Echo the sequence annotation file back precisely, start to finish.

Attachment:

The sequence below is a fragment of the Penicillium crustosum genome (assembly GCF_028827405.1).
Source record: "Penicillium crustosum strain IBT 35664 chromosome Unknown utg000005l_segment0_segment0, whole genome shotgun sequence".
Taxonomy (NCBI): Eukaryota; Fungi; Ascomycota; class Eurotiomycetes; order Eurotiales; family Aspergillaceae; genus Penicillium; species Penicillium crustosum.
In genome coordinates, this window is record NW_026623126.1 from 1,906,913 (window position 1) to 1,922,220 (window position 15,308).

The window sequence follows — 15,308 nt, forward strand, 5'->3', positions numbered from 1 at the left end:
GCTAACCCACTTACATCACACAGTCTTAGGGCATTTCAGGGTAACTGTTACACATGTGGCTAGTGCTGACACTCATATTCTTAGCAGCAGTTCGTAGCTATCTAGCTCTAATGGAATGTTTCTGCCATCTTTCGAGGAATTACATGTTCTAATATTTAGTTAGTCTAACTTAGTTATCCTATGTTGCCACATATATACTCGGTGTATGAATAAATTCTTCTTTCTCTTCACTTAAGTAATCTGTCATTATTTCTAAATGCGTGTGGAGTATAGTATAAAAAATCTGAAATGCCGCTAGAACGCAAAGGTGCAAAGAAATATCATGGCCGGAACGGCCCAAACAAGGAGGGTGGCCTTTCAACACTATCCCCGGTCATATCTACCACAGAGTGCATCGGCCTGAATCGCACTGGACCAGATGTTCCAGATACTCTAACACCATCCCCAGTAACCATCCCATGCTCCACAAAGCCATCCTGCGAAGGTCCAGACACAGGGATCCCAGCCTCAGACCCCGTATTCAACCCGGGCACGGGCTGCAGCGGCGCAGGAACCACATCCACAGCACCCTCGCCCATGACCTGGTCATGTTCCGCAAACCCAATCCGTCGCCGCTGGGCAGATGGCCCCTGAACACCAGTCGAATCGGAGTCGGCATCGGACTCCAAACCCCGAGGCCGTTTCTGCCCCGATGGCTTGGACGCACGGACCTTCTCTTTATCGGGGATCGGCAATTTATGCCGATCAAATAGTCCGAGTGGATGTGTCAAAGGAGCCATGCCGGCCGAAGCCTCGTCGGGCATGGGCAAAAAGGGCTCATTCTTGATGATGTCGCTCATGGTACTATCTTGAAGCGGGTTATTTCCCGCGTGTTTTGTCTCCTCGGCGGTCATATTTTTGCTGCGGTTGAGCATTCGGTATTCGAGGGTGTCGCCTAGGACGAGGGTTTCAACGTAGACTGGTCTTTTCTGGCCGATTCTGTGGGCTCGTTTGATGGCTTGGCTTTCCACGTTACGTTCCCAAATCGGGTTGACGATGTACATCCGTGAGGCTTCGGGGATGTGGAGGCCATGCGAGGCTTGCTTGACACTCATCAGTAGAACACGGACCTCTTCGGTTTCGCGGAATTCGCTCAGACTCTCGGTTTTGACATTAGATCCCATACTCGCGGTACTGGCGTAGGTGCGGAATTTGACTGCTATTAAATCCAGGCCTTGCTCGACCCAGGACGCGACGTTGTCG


The sequence below is a fragment of the Penicillium crustosum genome (assembly GCF_028827405.1).
Source record: "Penicillium crustosum strain IBT 35664 chromosome Unknown utg000005l_segment0_segment0, whole genome shotgun sequence".
Taxonomy (NCBI): Eukaryota; Fungi; Ascomycota; class Eurotiomycetes; order Eurotiales; family Aspergillaceae; genus Penicillium; species Penicillium crustosum.
In genome coordinates, this window is record NW_026623126.1 from 1,906,913 (window position 1) to 1,922,220 (window position 15,308).

The window sequence follows — 15,308 nt, forward strand, 5'->3', positions numbered from 1 at the left end:
GCTAACCCACTTACATCACACAGTCTTAGGGCATTTCAGGGTAACTGTTACACATGTGGCTAGTGCTGACACTCATATTCTTAGCAGCAGTTCGTAGCTATCTAGCTCTAATGGAATGTTTCTGCCATCTTTCGAGGAATTACATGTTCTAATATTTAGTTAGTCTAACTTAGTTATCCTATGTTGCCACATATATACTCGGTGTATGAATAAATTCTTCTTTCTCTTCACTTAAGTAATCTGTCATTATTTCTAAATGCGTGTGGAGTATAGTATAAAAAATCTGAAATGCCGCTAGAACGCAAAGGTGCAAAGAAATATCATGGCCGGAACGGCCCAAACAAGGAGGGTGGCCTTTCAACACTATCCCCGGTCATATCTACCACAGAGTGCATCGGCCTGAATCGCACTGGACCAGATGTTCCAGATACTCTAACACCATCCCCAGTAACCATCCCATGCTCCACAAAGCCATCCTGCGAAGGTCCAGACACAGGGATCCCAGCCTCAGACCCCGTATTCAACCCGGGCACGGGCTGCAGCGGCGCAGGAACCACATCCACAGCACCCTCGCCCATGACCTGGTCATGTTCCGCAAACCCAATCCGTCGCCGCTGGGCAGATGGCCCCTGAACACCAGTCGAATCGGAGTCGGCATCGGACTCCAAACCCCGAGGCCGTTTCTGCCCCGATGGCTTGGACGCACGGACCTTCTCTTTATCGGGGATCGGCAATTTATGCCGATCAAATAGTCCGAGTGGATGTGTCAAAGGAGCCATGCCGGCCGAAGCCTCGTCGGGCATGGGCAAAAAGGGCTCATTCTTGATGATGTCGCTCATGGTACTATCTTGAAGCGGGTTATTTCCCGCGTGTTTTGTCTCCTCGGCGGTCATATTTTTGCTGCGGTTGAGCATTCGGTATTCGAGGGTGTCGCCTAGGACGAGGGTTTCAACGTAGACTGGTCTTTTCTGGCCGATTCTGTGGGCTCGTTTGATGGCTTGGCTTTCCACGTTACGTTCCCAAATCGGGTTGACGATGTACATCCGTGAGGCTTCGGGGATGTGGAGGCCATGCGAGGCTTGCTTGACACTCATCAGTAGAACACGGACCTCTTCGGTTTCGCGGAATTCGCTCAGACTCTCGGTTTTGACATTAGATCCCATACTCGCGGTACTGGCGTAGGTGCGGAATTTGACTGCTATTAAATCCAGGCCTTGCTCGACCCAGGACGCGACGTTGTCG